The Cardinals’ 2014–15 offseason began tragically with the death of rookie outfielder Oscar Taveras in a traffic collision on October 26. On November 17, they acquired right fielder Jason Heyward and pitcher Jordan Walden from the Atlanta Braves in a blockbuster trade for pitchers Shelby Miller and Tyrell Jenkins. The Cardinals inducted Curt Flood, Bob Forsch, George Kissell and Ted Simmons into the franchise Hall of Fame. Forbes valued the Cardinals at $1.2 billion in 2015, ranking them 27th out of all sports franchises in the world, and the sixth-highest in all MLB.
By winning 22 of their first 29 games of the season, the Cardinals secured their best start since 1887, and became the first major league team of the year to 50 wins, the fastest since the Chicago White Sox in 2005. Outfielder Matt Holliday set a new National League record by reaching base in his first 45 games of the season. In June, reports surfaced that the Federal Bureau of Investigation (FBI) were investigating an incident involving the Cardinals hacking into the Houston Astros’ computer networks, the first known such case of corporate espionage in professional sports.
By winning their 100th game on September 30, the Cardinals clinched their third consecutive division title. It was the first time since 2005 they had won at least 100 games in a season. However, they lost to the Chicago Cubs in the Division Series, ending their streak of four straight NLCS appearances.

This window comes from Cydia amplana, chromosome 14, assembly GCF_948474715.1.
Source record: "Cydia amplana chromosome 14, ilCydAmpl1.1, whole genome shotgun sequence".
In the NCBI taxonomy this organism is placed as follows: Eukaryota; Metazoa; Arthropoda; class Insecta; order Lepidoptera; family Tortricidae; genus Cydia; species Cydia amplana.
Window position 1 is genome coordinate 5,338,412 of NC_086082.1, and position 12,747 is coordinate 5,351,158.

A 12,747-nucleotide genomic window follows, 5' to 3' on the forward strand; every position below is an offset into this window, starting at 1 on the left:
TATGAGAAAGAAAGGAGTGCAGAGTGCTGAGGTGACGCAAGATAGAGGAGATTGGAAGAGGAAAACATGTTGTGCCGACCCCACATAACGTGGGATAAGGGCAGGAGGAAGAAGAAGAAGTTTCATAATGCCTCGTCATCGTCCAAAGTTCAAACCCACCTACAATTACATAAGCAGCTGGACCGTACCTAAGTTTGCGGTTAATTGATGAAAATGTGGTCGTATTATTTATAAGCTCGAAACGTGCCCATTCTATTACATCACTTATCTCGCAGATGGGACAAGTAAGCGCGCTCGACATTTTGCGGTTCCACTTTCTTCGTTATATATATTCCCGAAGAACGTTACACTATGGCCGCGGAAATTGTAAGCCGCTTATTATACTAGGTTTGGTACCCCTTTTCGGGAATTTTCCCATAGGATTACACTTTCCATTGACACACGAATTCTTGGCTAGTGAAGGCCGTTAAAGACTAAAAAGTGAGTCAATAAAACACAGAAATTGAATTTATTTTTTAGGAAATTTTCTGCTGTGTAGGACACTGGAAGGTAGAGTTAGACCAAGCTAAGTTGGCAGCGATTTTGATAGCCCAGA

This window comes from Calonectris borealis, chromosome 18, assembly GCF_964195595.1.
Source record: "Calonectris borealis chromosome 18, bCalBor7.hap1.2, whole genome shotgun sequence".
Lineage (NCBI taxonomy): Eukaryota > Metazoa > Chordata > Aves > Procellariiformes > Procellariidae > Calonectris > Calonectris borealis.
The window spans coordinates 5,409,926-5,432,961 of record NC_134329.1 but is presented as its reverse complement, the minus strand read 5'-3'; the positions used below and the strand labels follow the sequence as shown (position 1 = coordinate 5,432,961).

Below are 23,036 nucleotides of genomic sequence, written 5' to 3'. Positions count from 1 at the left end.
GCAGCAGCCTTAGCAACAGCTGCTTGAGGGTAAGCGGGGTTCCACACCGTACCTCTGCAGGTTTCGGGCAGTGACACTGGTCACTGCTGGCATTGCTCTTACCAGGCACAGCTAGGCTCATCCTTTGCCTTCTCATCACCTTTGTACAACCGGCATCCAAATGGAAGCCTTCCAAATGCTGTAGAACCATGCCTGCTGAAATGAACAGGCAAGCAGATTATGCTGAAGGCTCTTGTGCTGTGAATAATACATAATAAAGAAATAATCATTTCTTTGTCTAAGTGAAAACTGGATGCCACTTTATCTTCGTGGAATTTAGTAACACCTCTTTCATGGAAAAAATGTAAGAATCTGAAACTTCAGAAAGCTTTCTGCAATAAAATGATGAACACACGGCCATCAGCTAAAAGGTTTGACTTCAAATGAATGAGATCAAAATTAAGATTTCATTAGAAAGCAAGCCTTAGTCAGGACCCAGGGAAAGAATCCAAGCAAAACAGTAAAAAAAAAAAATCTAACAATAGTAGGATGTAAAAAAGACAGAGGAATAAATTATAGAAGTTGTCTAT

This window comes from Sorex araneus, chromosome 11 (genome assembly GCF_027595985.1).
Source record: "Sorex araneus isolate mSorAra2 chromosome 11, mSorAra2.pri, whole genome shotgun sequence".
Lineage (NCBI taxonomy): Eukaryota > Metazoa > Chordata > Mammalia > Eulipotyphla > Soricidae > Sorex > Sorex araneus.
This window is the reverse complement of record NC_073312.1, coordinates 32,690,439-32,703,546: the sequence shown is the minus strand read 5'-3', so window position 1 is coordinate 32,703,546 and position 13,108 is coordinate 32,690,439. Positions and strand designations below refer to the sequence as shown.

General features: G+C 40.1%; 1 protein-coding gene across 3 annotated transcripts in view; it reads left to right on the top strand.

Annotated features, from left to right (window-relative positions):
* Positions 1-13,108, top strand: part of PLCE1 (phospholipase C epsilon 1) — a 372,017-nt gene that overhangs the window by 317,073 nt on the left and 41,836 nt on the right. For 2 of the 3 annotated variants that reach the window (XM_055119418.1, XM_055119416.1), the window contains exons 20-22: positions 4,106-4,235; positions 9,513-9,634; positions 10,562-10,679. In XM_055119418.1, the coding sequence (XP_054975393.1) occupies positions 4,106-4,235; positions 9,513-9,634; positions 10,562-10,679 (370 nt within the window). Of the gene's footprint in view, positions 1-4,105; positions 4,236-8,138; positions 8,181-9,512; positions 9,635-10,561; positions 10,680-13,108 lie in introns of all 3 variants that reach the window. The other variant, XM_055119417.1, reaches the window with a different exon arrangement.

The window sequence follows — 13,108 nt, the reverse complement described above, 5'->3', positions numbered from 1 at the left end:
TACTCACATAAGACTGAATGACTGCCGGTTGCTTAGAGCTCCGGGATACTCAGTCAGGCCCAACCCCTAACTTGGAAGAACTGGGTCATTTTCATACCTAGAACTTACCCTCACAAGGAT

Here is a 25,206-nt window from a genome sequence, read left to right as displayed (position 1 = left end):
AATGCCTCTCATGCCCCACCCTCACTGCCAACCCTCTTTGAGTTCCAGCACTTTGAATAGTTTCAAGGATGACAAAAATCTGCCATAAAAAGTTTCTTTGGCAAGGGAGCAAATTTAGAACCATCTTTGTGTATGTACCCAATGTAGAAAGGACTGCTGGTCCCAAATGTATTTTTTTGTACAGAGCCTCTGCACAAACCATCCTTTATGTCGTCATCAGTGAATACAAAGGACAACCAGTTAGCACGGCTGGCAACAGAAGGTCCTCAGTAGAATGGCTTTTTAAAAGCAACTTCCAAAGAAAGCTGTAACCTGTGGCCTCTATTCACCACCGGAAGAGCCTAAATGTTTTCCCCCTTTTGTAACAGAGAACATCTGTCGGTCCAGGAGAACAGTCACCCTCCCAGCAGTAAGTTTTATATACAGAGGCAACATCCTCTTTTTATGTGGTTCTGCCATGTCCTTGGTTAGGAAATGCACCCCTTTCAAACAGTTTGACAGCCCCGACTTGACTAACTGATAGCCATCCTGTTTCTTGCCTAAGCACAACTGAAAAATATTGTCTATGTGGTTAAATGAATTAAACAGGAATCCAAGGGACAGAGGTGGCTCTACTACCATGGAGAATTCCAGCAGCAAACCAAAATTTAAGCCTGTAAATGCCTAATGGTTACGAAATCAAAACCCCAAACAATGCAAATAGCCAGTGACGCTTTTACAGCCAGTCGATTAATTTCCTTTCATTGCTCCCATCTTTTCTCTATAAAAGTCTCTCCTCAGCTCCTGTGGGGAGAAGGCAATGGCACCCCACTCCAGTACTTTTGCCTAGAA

In March 2015, Forbes appraised the Cardinals’ outright value at $1.4 billion, making them the 27th-most valuable sports franchise in the world, and sixth-principal franchise in Major League Baseball (MLB). It was an increase from an $800 million pricing and eighth in the echelon in 2014. Their revenue was $294 million while their operating income was $73.6 million, and their overall assessment was approximately $200 million higher than the MLB average of $1.2 billion. Mike Ozanian of Forbes remarked that the Cardinals were “baseball’s biggest anamoly,” with outsize value outpacing their status as one of baseball’s “smallest markets,” and the recently opened Ballpark Village – adjacent to Busch Stadium – was a popular destination for dining and entertainment. The Cardinals’ local television ratings (7.76) graded the highest among all major league teams.
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